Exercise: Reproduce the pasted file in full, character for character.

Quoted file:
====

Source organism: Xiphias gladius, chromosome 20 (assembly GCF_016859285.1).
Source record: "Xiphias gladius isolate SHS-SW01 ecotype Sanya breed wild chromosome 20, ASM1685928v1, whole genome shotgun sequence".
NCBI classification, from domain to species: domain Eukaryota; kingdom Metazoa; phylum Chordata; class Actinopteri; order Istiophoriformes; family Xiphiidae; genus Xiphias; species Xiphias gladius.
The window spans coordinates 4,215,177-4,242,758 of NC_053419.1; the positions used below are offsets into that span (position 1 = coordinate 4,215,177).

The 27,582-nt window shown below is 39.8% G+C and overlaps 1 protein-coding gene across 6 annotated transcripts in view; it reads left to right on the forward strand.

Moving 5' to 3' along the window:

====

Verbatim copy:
Source organism: Xiphias gladius, chromosome 20 (assembly GCF_016859285.1).
Source record: "Xiphias gladius isolate SHS-SW01 ecotype Sanya breed wild chromosome 20, ASM1685928v1, whole genome shotgun sequence".
NCBI classification, from domain to species: domain Eukaryota; kingdom Metazoa; phylum Chordata; class Actinopteri; order Istiophoriformes; family Xiphiidae; genus Xiphias; species Xiphias gladius.
The window spans coordinates 4,215,177-4,242,758 of NC_053419.1; the positions used below are offsets into that span (position 1 = coordinate 4,215,177).

The 27,582-nt window shown below is 39.8% G+C and overlaps 1 protein-coding gene across 6 annotated transcripts in view; it reads left to right on the forward strand.

Moving 5' to 3' along the window: